06/03/2019

Meet coach Lauren

Meet coach Lauren

Meet Lauren Mawdsley, Club Development Manager, Disability Sports Coach

How did you get involved in disability sport?

I work for a charity called Disability Sports Coach and we provide physical activity for disabled people. We provide training for coaches, volunteers and anyone else looking to deliver sports opportunities.

We go into schools and community groups to deliver weekly coaching sessions, as well as open public sessions where everyone is welcome.

From your experience what do you think are the barriers to disabled people getting active?

One of the biggest barriers that I see is the help that is needed to get to and from sessions, so it is really important for parents and carers to be engaged in what we are trying to do. A lot of our members (especially younger people) depend on others to travel to and from our sessions.

Other challenges we see include public transport links, accessible venues and affordable pricing. We do our best to plan sessions that take these into account so that as many people as possible can get involved. For instance, if we’re working with a group we try and arrange to meet them at their usual centre or meeting point and travel with the group to the venue so they get used to that journey before travelling there independently. That’s not always possible, but we try!

How important is that first session for people trying something new?

Very important! Naturally, people will base a lot on their first impressions, in particular who they first meet and how easy it was to get to the venue. A lot of our members have autism or learning disabilities and so a new routine can take a little while to build up.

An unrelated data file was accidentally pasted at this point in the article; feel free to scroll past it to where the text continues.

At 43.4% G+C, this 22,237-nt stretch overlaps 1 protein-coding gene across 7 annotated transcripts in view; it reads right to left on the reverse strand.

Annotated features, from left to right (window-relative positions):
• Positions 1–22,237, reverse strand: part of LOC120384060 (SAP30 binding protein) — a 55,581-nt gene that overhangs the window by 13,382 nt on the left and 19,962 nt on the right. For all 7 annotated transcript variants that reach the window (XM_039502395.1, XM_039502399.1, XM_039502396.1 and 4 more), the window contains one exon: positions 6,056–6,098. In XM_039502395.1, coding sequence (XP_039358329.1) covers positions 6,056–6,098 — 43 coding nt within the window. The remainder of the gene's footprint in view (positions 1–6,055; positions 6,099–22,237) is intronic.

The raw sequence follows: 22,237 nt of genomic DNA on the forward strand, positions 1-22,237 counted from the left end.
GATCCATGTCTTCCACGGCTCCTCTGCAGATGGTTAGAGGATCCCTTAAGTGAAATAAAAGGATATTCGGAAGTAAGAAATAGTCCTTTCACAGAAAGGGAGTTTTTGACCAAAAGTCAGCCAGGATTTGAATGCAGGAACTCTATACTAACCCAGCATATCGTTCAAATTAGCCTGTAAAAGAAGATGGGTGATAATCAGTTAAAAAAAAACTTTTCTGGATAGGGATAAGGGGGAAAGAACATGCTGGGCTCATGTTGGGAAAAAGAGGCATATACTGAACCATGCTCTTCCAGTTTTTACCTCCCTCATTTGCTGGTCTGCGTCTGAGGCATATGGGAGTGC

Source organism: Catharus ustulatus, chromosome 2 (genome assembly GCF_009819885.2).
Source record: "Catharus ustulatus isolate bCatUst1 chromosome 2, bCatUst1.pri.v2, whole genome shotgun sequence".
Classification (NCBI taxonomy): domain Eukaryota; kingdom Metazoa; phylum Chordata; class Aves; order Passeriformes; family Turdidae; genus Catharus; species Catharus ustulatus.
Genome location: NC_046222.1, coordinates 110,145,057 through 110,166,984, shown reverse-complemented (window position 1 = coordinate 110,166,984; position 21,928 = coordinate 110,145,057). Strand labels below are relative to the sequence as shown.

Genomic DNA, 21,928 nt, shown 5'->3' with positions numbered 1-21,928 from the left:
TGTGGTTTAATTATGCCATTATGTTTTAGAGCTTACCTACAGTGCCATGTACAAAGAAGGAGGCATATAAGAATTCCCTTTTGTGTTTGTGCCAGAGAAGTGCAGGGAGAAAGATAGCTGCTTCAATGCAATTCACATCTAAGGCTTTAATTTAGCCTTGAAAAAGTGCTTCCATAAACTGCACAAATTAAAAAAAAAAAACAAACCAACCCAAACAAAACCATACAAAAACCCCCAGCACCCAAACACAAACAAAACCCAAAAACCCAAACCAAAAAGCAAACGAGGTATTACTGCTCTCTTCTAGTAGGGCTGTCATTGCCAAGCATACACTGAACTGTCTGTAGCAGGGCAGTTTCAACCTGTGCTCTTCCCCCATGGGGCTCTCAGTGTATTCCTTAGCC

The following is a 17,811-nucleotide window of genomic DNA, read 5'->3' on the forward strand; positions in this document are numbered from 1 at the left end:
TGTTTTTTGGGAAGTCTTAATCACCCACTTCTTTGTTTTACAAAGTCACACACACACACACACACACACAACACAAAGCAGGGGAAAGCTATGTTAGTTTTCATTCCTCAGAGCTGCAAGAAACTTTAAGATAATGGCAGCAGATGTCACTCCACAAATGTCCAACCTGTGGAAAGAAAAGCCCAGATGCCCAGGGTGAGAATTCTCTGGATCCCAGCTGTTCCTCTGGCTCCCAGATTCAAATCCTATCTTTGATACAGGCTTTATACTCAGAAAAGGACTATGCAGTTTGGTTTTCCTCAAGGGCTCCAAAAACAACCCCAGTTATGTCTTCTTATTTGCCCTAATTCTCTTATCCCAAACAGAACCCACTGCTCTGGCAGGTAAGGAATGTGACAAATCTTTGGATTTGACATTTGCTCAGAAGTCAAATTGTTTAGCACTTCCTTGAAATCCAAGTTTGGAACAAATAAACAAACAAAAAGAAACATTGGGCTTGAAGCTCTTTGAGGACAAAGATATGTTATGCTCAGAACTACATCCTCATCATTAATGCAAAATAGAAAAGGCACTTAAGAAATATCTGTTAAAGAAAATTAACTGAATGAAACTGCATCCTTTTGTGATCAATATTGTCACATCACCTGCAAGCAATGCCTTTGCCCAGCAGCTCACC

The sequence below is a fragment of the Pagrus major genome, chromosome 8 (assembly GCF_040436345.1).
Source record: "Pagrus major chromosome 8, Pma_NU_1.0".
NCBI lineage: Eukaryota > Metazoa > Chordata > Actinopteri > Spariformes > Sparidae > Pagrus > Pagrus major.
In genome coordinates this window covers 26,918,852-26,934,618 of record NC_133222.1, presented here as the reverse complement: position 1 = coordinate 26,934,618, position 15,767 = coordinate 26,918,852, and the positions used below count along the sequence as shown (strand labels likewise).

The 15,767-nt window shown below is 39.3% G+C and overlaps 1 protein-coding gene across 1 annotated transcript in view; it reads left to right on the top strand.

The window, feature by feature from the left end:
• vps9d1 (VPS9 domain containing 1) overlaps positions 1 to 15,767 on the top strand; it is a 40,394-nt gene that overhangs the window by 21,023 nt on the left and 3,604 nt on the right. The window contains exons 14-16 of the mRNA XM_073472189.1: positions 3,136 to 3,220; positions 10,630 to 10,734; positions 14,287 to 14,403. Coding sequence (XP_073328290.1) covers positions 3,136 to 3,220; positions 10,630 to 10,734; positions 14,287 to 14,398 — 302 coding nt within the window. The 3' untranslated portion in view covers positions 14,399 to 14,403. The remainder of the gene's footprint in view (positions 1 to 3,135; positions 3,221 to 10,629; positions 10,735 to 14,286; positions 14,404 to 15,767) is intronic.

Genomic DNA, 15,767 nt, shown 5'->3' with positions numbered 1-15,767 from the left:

Some parents & carers are very good at understanding that a first session may not run smoothly as it’s often a new and unfamiliar setting. It may well take a few sessions for members to get used to things, so it’s important to be realistic about that.

But straight away we try and give a welcoming first impression by greeting members as they come in, finding out about them and making them feel welcome and that they belong.

What benefits do you see among your members?

Our sessions try to develop physical skills, but our main focus is on those skills that are associated with being a member of a sports club.

For instance, communication skills are a big focus as some of our members are non-verbal or have difficulty communicating, so we look to enhance their communications skills as much as we can.

Developing leadership skills is also a big part of what we do, and a lot of our members have progressed to becoming volunteers.

What would you say to people who aren’t sure where to start?

We always start with a conversation. We ask each person what we can do to include them as well as not making any assumptions on the types of activities they’d be interested in.

Everyone is different and has different needs, so our approach is to start with a conversation with each new member about what’s important to them personally.

Sticking at it is also very important. Being open with new members that sometimes trial and error is the only way forward as we get to know each other, but that we’ll get there in the end!

Finally, what’s the best part of your job?

Seeing our members coming back to our sessions each week and knowing they now have opportunities that are suitable for them.

 

Parents and carers often tell me that, without our sessions, there wouldn’t be any other opportunities for some of our members to get involved in.

 

Seeing our members come together to enjoy sport and socialising together, and knowing they look forward to coming back the next week is definitely the best part of my job!